Within the next week both Missoula hospitals will receive the initial doses of the new Pfizer COVID 19 vaccine, which will initially be given to front-line healthcare providers along with residents and staff of local nursing homes and long-term care facilities.

Dr. Nicole Fink, Medical Specialist for the COVID Task Force and the COVID Incident Command at Missoula Community Medical Center.

Dr. Fink answered many of the questions that the public has about the vaccines, such as are the vaccines safe, considering how rapidly they were approved by the FDA and the CDC.

“The thing that I would highlight for people who asked that question is the fact that both of these vaccines went through all of the same steps as any other vaccine that has ever been approved in the United States,” said Dr. Fink. “They've gone through most importantly Phase Three trials, which again are those large numbers of people tested, the 40,000 people, the 30,000 people, where they've taken a look to see that the vaccine is first, safe, and second, effective.”

Fink further clarified the extensive testing that the vaccines by both Pfizer and Moderna went through.

“The requirement actually from the FDA before they could even submit their data was that they needed to have followed the people in their Phase Three trials for a minimum of two months for side effects,” she said. “Because most of the severe side effects from vaccines usually occur within six weeks after the initial vaccinations, these vaccines have gone through exactly the same vetting process than any other vaccine that's ever come to market in the United States.”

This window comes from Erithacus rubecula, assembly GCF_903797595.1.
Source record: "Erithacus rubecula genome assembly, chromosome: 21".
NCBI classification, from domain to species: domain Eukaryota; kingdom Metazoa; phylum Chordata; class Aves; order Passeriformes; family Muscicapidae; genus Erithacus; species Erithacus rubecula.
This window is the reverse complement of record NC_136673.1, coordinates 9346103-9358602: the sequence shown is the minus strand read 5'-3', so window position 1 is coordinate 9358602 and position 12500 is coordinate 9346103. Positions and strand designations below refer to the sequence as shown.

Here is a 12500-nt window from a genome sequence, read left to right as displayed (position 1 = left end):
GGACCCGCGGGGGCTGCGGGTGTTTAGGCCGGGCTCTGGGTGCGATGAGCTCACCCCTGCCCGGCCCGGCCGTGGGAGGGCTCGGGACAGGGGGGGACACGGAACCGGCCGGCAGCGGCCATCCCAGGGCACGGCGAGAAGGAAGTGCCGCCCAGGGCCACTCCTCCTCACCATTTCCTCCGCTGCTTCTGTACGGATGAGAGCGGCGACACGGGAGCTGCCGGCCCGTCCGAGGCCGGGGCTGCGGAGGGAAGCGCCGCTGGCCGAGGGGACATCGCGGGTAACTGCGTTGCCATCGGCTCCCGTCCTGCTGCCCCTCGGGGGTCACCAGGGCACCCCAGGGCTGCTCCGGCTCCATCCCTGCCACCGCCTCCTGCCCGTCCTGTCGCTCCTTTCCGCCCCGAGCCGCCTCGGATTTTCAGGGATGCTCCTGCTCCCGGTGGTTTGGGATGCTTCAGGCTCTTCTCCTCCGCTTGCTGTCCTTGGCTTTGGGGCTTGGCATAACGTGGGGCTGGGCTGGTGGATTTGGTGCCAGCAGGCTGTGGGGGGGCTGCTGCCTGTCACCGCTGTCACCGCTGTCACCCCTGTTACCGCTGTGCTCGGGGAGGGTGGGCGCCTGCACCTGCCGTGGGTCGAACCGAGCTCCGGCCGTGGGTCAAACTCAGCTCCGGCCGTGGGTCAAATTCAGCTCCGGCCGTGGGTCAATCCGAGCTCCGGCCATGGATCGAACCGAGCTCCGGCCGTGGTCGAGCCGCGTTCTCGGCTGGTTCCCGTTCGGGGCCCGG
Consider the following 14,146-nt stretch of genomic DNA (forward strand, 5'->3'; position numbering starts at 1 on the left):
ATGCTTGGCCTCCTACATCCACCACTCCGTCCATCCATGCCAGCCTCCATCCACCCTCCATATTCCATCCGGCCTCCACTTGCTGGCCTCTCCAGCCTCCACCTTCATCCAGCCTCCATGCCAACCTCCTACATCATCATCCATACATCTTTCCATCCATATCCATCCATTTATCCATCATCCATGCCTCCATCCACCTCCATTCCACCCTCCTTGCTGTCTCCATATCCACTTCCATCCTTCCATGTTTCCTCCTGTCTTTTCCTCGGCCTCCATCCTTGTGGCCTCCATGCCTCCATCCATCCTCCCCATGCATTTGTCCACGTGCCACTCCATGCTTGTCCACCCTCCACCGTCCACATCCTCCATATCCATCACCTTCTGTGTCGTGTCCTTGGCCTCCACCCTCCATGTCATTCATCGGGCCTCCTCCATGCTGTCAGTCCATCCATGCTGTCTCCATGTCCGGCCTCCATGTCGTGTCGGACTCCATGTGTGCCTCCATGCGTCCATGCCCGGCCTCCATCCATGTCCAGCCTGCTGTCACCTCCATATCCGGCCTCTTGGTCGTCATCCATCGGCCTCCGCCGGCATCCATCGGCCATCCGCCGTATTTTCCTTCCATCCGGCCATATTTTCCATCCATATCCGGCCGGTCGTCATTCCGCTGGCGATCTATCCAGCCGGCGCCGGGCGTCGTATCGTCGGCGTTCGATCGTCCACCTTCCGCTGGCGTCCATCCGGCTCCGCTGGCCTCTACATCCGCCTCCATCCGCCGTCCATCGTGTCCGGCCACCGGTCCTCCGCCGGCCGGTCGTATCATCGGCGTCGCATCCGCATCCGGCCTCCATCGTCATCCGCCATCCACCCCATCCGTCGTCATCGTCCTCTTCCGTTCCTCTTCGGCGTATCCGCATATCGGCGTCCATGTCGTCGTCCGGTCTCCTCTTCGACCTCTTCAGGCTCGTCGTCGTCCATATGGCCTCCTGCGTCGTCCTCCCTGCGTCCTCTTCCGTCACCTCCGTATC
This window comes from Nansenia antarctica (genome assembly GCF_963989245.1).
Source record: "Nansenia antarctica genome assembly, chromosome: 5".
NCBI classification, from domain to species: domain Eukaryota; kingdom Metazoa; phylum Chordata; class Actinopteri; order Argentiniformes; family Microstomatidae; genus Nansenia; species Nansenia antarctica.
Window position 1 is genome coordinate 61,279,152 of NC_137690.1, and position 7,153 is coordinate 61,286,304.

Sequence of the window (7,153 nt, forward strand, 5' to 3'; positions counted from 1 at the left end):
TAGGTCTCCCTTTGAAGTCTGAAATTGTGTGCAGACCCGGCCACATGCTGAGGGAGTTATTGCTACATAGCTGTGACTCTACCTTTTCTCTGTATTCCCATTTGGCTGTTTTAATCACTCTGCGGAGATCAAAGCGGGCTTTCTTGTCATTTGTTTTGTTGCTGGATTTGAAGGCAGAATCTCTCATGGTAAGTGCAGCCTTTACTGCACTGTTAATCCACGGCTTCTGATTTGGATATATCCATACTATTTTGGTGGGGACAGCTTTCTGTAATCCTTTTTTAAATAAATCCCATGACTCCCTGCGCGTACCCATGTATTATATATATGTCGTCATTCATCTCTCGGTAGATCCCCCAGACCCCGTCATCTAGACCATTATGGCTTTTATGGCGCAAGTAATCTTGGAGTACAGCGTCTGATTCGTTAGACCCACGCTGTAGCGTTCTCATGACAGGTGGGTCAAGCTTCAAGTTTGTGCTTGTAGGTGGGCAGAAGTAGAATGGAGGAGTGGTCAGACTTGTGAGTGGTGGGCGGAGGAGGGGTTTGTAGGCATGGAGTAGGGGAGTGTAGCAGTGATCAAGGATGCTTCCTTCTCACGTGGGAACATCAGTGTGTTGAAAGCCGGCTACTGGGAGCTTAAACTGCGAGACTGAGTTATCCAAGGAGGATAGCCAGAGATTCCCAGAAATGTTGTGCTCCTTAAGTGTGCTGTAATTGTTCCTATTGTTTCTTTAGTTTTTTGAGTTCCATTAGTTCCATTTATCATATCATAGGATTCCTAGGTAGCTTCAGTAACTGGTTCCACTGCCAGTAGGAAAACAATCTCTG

Dr. Fink answered the most obvious question about any new vaccine; ‘will it work’?

“Will it work?,” she asked.  “Well, they've released preliminary data and actually the FDA posted on their website today 90 to 95% efficacy or, yes, it works. It works at preventing disease, almost 100% of preventing severe disease which is the level of illness to get you admitted to the hospital and highly effective at preventing even mild to moderate disease.”

Another compelling question is when will the general public be allowed to be vaccinated?

“You know, that's an excellent question, and the details of that are in the process of being worked out between the healthcare organizations here in town and the public health department,” she said. “So they’re working on the details of that but there’s more to come, so we do not know yet.”

Dr. Fink said that most healthcare providers will be vaccinated, however, they will not be required to take the vaccine; and to the best of her knowledge, the general public will have the option to be vaccinated or not be vaccinated.


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